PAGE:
Now there was nothing left. She had no family; the people she had loved were beneath the ground, their time on Earth marked by nothing by a gravestone. Niles was beguiled by his mail-order bride, a golden-haired girl who’d come to Georgia from a German community in the Midwest. She spoke with an accent and her blue eyes gazed adoringly upon her husband, as if he were everything to her that Sophia had once hoped he would be.
The breeze was fast becoming wind, its pitch interrupting her thoughts of Niles and his bride. Locks of Sophia’s auburn hair, unbound and loose upon her shoulders beneath her hat, lifted as the wind grew stronger. Looking up, Sophia saw that the clouds, which this afternoon had been tranquil, were now gathering in the sky like a grim, gray battalion. If the rains brought flooding, all the work she had done to plant the garden would be in vain as the soil would surrender its promise of bounty. If there was no harvest, there would be no food.
Every evening, when the day’s work was finished, she came here to the graves of her family, her longing for their presence so overwhelming that she sometimes thought comfort would only come to her if she joined them. God had forgotten her. He had sentenced her to live and to suffer and to do without and to mourn. She was doomed to solitude as long as she lived here in Georgia.
The poverty that had become prevalent since Papa’s death had threatened even before that, as the Southern states struggled to recover from the calamitous war against the North. That war had turned their fields to battlegrounds and their young men to corpses, had turned young women into spinsters when the loss of men had left fewer sons to grow to manhood.
A clap of thunder warned her that rain was coming. Lifting her skirts, Sophia ran to the house just as the warring clouds let loose with a downpour, drenching her before she reached the shelter of the porch. The deluge was turning her neatly planted rows of vegetables into little rivers and with a sinking heart, she knew her garden was ruined.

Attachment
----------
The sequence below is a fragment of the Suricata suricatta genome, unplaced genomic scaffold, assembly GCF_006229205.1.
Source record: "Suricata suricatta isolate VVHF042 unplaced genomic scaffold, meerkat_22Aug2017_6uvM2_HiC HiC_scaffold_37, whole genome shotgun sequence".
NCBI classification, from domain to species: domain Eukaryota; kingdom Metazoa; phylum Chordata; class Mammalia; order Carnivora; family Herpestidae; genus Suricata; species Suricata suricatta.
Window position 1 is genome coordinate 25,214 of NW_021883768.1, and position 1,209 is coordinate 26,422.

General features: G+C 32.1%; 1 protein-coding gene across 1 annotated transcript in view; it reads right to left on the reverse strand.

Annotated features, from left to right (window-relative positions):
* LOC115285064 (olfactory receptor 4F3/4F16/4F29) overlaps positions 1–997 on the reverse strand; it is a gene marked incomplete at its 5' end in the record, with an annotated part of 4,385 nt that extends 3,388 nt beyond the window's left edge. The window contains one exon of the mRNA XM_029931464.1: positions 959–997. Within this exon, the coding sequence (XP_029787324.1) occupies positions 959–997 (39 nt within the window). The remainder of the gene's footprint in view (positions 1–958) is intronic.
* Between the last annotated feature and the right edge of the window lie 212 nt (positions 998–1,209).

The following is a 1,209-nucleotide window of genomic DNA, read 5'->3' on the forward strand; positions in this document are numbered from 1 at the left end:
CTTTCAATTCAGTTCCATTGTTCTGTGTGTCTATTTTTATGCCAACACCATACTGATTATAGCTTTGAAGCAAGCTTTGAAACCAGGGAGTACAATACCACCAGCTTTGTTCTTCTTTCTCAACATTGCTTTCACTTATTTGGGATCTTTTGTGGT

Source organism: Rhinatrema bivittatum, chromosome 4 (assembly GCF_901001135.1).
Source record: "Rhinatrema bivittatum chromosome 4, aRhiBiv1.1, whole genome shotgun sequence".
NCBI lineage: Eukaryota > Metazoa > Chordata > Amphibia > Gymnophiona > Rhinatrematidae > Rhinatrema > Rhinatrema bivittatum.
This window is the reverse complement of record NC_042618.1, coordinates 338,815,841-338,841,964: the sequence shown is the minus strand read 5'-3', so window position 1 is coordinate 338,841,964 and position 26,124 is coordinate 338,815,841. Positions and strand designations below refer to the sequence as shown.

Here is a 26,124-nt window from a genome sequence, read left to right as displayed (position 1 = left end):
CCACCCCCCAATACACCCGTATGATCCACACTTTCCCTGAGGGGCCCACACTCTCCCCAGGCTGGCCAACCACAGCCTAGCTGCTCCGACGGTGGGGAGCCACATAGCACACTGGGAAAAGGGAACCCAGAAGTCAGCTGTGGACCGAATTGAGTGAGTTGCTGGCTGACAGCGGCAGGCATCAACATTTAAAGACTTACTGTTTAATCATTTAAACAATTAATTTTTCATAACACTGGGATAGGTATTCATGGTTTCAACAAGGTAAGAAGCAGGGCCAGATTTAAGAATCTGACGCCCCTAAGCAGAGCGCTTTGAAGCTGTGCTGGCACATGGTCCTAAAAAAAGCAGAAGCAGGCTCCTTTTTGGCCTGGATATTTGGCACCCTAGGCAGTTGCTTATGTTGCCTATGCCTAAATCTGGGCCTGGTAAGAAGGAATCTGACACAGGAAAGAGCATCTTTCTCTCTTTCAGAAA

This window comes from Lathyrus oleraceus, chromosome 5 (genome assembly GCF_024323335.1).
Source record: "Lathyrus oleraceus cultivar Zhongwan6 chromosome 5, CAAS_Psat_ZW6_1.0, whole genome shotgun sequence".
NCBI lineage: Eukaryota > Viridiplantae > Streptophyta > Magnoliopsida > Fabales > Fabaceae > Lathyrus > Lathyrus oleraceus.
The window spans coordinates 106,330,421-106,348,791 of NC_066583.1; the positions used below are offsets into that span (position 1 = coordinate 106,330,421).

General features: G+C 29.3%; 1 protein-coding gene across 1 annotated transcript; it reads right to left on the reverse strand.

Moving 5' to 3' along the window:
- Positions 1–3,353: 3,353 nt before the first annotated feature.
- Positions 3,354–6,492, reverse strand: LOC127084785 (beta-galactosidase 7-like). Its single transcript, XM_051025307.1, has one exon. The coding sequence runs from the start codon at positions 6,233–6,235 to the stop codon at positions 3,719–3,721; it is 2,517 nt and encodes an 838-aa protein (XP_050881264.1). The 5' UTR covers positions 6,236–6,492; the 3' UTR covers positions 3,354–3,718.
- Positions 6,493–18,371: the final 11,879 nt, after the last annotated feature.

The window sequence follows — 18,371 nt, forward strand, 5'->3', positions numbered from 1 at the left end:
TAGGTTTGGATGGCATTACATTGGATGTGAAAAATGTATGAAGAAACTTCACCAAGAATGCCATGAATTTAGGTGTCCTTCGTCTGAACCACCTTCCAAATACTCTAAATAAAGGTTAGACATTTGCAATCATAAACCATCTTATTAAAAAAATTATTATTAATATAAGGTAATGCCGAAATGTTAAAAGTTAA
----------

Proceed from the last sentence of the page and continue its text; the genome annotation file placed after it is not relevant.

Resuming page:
She stood watching as the storm, angry and malicious, emptied thundering rain over the land that was all she had left of her family. The raindrops fell in such fury that they seemed intent on laying waste to all she had done this spring as she had taken advantage of warm days to plant. If she were married, she would have had a husband sharing the toil with her. But Niles did not want her and neither did Georgia, or so it seemed, judging from the antipathy the storm displayed.
If only there were someplace to go, somewhere that would become her home. What a fool Niles’ mail-order bride was, leaving her home to come here to this poor, struggling farm community in backwoods Georgia. Why would a woman do such a thing? Sophia wished there was a way she could ask the beaming and happy Mrs. Henry if what she had found here in Georgia was so much better than what she had left behind. Was Lisl Henry’s home like Georgia, where young men were in short supply and a woman, if she wanted a husband, had to go elsewhere to find him? Was there no other way to find a husband?
Sophia tethered the wagon to one of the fence posts that encircled the churchyard.
July, the patient brown mare who had pulled the wagon, looked up at Sophia with mild interest before lowering her head to enjoy the thick grass that grew in abundance on the church grounds. Sophia adjusted the cream-colored shawl around her shoulders, smoothed down the front of the rose-and-cream print dress that had wrinkled in the ride from home, gave her bonnet a quick straightening, and squared her shoulders. The rain might have wiped out her harvest and starvation might threaten her very survival, but she would not let anyone see defeat in her posture.
“Oh, Sophia,” called Lizbeth Carlyle. “I’m so sorry to hear about the damage the storms caused. Why, Mother and I, when we heard the thunder, we both wondered how you’d fare. Your land is so out in the open, it seems as if the bad weather finds you first.”
Sophia managed a faint, polite smile. “I shall have to plant again,” she said as she joined the line of worshippers preparing to enter the little country church, weather-beaten and old, yet made beautiful by the promise of flowers that surrounded the building where the community gathered on Sunday mornings. Regardless of how defeated she felt by the ravages of the storm, she would never let Lizbeth Carlyle see her vulnerability.